NEW YORK - The rising U.S. syphilis rate appears to be disproportionately striking minority gay and bisexual men, the U.S. Centers for Disease Control and Prevention reported.
The increase in the disease, which has been on the rise in the U.S. since 2000, raises concerns not only because of syphilis itself, but also because the infection makes people more vulnerable to contracting HIV, the virus that causes AIDS.
The new findings, reported in the Annals of Internal Medicine, show that minorities - and young men, in particular those who are gay or bisexual - are being hit hardest by syphilis, which can be easily cured by antibiotics in the early stages but may not show symptoms early on.
The bottom line in prevention among gay and bisexual men is awareness, said lead researcher John Su, a medical epidemiologist at the CDC.
"First, you have to know you're at risk. Then have a frank discussion about it with your healthcare provider," he told Reuters Health.
Using data from 27 states, CDC researchers found that between 2005 and 2008, the syphilis rate among black gay and bisexual men rose at an eight-times faster pace compared to their white counterparts.
Hispanic gay and bisexual men, meanwhile, had more than twice the increase of white men.
By 2008, the syphilis rate among black gay and bisexual men was 19 per 100,000. Those figures were just over 7 per 100,000 among Hispanic men, and 4 per 100,000 among white men.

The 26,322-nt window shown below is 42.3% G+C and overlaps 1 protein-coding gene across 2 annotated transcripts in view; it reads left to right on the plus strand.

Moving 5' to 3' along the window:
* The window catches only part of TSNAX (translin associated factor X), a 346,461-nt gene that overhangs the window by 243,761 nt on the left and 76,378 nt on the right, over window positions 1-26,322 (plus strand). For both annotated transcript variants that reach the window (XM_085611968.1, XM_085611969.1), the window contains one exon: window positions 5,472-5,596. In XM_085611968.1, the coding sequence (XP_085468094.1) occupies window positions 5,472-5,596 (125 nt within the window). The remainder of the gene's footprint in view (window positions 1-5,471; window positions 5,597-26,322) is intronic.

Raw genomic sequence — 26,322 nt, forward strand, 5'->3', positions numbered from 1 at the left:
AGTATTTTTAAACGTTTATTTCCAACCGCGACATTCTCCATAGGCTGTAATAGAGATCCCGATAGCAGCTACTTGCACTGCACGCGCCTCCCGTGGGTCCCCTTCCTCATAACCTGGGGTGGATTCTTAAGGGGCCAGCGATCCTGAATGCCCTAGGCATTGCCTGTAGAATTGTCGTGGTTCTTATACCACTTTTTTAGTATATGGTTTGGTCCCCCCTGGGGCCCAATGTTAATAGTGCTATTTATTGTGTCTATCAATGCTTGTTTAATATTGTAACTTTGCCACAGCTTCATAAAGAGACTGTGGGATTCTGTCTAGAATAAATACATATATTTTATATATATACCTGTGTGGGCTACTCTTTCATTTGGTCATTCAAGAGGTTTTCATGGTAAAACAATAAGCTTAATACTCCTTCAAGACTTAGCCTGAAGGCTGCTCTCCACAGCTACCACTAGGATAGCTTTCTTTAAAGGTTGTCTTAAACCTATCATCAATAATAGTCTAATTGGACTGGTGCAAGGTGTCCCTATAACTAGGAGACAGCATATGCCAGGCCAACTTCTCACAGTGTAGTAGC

What's more, there has been a shift in the age group most affected by syphilis, with teenagers and men in their 20s showing the biggest increase since 2005. Ten years ago, outbreaks of syphilis were mainly reported among gay and bisexual men in their 30s.
"Rates of primary and secondary syphilis disproportionately increased among black and Hispanic men who have sex with men(MSM), compared with white MSM, and among young men MSM," Su and others wrote.
Racial disparities in syphilis and other sexually transmitted diseases (STDs) have long been seen among U.S. men in general, so the current findings are not especially surprising. But the magnitude of the racial gap is worrisome, Su said.
While it is hard to pin down the precise reasons, it could reflect factors such as lower incomes and education levels, and poorer access to healthcare - in other words, the same race-related disparities seen among U.S. residents in general.
Recent studies have also suggested that young gay and bisexual men are increasingly engaging in risky sex, including having unprotected intercourse and multiple partners.
Su said it's recommended that all sexually active gay and bisexual men be tested at least once a year for syphilis and other STDs, including HIV and gonorrhea. Staying in a monogamous relationship with a partner who has been tested, and using condoms consistently, reduce the chances of contracting syphilis, he added.
But the recent re-emergence of syphilis may require "novel"public health responses, according to an editorial published with the study.
"For example, many MSM with newly diagnosed syphilis or HIV met their sexual partners recently on the Internet," write Kenneth Mayer and Matthew Mimiaga of the Boston-based Fenway Institute, which specializes in healthcare for gay, bisexual and transgender patients.
Education and screening efforts, as a result, need to target men online and at clubs, bars and bathhouses - anywhere that men go.
Su agreed that steps such as using the Internet to spread health messages are promising. He also pointed to programmes that use "peer educators," such as lay people trained to help get messages out to their community.
About 15 per cent of people with untreated syphilis eventually develop long-term complications, the CDC said. Those include damage to the brain, nerves, heart and blood vessels, which can prove fatal.